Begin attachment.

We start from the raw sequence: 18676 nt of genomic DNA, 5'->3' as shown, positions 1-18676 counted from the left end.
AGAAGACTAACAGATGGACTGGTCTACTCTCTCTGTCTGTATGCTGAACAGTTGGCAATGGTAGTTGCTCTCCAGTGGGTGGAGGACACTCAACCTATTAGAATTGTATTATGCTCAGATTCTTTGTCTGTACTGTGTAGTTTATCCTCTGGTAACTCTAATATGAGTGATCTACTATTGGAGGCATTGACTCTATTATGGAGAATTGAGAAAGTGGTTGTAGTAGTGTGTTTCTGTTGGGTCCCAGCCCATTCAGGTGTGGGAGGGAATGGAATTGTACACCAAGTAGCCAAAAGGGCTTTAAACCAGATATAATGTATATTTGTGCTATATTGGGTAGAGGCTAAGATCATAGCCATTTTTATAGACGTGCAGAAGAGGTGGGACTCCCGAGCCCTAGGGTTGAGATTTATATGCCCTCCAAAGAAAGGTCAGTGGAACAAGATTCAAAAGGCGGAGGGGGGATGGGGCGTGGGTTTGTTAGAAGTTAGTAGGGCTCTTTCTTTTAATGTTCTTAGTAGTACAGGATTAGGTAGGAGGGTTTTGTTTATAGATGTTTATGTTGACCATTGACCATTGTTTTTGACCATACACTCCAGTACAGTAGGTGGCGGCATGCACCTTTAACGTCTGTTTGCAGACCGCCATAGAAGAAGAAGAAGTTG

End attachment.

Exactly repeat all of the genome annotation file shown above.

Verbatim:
We start from the raw sequence: 18676 nt of genomic DNA, 5'->3' as shown, positions 1-18676 counted from the left end.
AGAAGACTAACAGATGGACTGGTCTACTCTCTCTGTCTGTATGCTGAACAGTTGGCAATGGTAGTTGCTCTCCAGTGGGTGGAGGACACTCAACCTATTAGAATTGTATTATGCTCAGATTCTTTGTCTGTACTGTGTAGTTTATCCTCTGGTAACTCTAATATGAGTGATCTACTATTGGAGGCATTGACTCTATTATGGAGAATTGAGAAAGTGGTTGTAGTAGTGTGTTTCTGTTGGGTCCCAGCCCATTCAGGTGTGGGAGGGAATGGAATTGTACACCAAGTAGCCAAAAGGGCTTTAAACCAGATATAATGTATATTTGTGCTATATTGGGTAGAGGCTAAGATCATAGCCATTTTTATAGACGTGCAGAAGAGGTGGGACTCCCGAGCCCTAGGGTTGAGATTTATATGCCCTCCAAAGAAAGGTCAGTGGAACAAGATTCAAAAGGCGGAGGGGGGATGGGGCGTGGGTTTGTTAGAAGTTAGTAGGGCTCTTTCTTTTAATGTTCTTAGTAGTACAGGATTAGGTAGGAGGGTTTTGTTTATAGATGTTTATGTTGACCATTGACCATTGTTTTTGACCATACACTCCAGTACAGTAGGTGGCGGCATGCACCTTTAACGTCTGTTTGCAGACCGCCATAGAAGAAGAAGAAGTTG